The inevitable collision between the scientific and public world

14 03 2010

Cover of the latest UNEP report

The scientific community prides itself in its ability to distinguish good from junk science thanks to a thorough and objective peer-review process. While this process has proved successful to foster scientific progress, it has been recently put to test when scientific issues became entangled with public policy debates. From the toxicity of chemicals like aspartame or tobacco in the 1980’s to the recent Climate Gate, more and more scientists get dragged into the public arena where brilliant or simply demagogic rhetoric trumps long and complex discussions about statistical significance. Scientists are ill-equipped to provide opinions when they are in reality accustomed to discuss about facts. As a result, you end in situations like Climate Change where both scientists and public leaders get frustrated at each other, leaving the door open for private and other interests to shape the debate in their favor.

A couple of months ago, MIT organized a conference with Richard Lindzen and other professors from the institution. Richard Lindzen is the A. P. Sloan Professor of Meteorology at MIT and one of the most famous voices against the climate change consensus. He is widely quoted in the conservative reports denying the existence of climate change. However, when one carefully listens to him, it becomes obvious that he does not deny the existence of man-induced climate change. He just argues that the data proving a anthropogenic climate change is not conclusive for lack of statistical significance. In a nutshell, he does not deny nor confirm climate change; he is indecise. During the same conference, Ronald Prinn, the TEPCO Professor of Atmospheric Science at MIT, strongly argued against Pr. Lindzen but finally acknowledged that the only difference between them relied on their different appreciation of the risk. Prinn summarized it well when he said: “My judgement of statistical significance for anthropogenic warming is very much dependent on my belief/fear that we don’t have another planet to go to.” Both were looking at the same data but saw different thing. Read the rest of this entry »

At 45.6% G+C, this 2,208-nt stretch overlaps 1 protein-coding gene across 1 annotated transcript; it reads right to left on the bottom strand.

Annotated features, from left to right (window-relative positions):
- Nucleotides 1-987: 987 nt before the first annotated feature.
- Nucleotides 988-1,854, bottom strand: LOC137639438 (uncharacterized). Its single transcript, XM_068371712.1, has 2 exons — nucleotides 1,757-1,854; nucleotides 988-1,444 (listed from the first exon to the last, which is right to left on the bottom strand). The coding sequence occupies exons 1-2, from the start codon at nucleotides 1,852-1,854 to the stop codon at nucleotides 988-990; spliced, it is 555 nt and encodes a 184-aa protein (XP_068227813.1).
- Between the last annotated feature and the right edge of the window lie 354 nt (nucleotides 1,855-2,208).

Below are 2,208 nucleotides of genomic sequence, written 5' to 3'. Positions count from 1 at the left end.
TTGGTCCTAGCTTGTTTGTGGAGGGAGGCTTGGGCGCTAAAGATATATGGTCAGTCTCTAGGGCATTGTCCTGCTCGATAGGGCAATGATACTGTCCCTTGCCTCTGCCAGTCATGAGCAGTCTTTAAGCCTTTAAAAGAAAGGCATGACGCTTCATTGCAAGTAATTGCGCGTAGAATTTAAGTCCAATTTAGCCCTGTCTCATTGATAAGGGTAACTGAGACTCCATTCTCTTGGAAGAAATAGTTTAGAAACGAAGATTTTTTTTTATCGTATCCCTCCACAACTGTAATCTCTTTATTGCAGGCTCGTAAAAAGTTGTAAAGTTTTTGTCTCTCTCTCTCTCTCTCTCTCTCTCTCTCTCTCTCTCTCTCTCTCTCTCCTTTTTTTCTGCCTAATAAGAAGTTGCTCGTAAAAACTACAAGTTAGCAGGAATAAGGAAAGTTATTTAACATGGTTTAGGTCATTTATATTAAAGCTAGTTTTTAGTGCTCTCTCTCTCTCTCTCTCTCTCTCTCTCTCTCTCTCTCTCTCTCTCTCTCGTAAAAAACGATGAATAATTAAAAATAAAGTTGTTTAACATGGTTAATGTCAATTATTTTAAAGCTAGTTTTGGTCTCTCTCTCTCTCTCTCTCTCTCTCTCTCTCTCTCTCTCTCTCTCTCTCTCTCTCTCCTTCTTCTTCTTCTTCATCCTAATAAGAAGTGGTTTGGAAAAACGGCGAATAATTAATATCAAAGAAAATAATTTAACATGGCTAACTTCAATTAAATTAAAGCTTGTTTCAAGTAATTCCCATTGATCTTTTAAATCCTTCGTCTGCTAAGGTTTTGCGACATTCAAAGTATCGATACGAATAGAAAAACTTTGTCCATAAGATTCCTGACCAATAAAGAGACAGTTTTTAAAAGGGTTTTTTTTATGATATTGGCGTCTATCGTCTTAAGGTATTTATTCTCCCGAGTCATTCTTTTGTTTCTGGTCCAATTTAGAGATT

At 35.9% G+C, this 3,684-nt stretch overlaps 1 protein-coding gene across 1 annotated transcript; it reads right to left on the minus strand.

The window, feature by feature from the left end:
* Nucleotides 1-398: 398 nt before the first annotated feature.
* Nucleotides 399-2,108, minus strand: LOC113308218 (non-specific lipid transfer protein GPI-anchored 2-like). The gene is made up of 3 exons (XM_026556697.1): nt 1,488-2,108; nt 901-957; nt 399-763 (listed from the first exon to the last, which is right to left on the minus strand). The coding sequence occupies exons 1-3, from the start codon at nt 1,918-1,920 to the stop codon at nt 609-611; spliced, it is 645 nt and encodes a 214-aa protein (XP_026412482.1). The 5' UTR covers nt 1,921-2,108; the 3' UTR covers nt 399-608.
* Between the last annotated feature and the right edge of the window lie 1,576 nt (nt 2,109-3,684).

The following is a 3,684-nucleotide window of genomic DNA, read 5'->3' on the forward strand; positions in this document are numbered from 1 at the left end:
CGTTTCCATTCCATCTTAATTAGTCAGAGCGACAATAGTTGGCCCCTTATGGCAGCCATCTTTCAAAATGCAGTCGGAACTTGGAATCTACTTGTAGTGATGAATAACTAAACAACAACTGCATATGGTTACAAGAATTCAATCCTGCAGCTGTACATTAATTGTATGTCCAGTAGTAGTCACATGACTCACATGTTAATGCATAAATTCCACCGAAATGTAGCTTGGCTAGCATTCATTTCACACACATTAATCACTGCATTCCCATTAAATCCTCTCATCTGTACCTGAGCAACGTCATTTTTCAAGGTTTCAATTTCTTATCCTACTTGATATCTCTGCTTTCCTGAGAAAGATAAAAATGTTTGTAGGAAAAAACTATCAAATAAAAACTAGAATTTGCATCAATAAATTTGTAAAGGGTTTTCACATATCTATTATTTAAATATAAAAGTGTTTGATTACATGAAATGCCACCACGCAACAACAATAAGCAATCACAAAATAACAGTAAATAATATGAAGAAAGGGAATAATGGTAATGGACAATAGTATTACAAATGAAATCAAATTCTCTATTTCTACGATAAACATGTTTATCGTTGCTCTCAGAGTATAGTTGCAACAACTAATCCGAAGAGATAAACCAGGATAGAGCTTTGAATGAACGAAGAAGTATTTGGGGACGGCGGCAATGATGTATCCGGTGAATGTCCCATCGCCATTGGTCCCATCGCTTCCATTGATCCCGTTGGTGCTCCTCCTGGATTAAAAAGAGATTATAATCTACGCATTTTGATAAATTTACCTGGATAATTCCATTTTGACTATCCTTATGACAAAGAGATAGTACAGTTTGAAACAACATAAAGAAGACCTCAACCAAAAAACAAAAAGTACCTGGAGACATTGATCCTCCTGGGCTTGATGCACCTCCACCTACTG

The future of fuels – Biofuels

20 01 2010


Ethanol and other biofuels have come under a lot of heat especially during the 2008 food crisis as most of them are derived from alimentary crops like corn (US), sugar cane (Brazil) and palm oil (Malaysia and Indonesia). It is almost commonly accepted that to become a sustainable part of energy portfolio new technologies will have to come online – the infamous second generation biofuels (e.g. made out of cellulose).

Governments have high hopes for renewable fuels for both strategic and environmental reasons. That’s why countries like the US establish very ambitious mandates like the Energy Independence and Security Act of 2007. This regulation stipulates that by 2022 about a fourth of the daily demand of gasoline (total demand ˜400 million gallons) comes from renewable resources.

While this number is great news to stimulate technological innovation in second-generation fuels, a more pragmatic look at the future reveals some tough (yet surmountable) hurdles ahead. I don’t think I have much to add to the real challenges technology wise, so let’s pretend that we manage to secure ˜100 million gallon of renewable fuel per day. In addition, I will not get into the wells-to-wheels controversy as to whether biofuels are actually beneficial as a whole or not. Allow me to focus instead on operations, as I think it is an issue too often overlooked in the biofuels debate. Read the rest of this entry »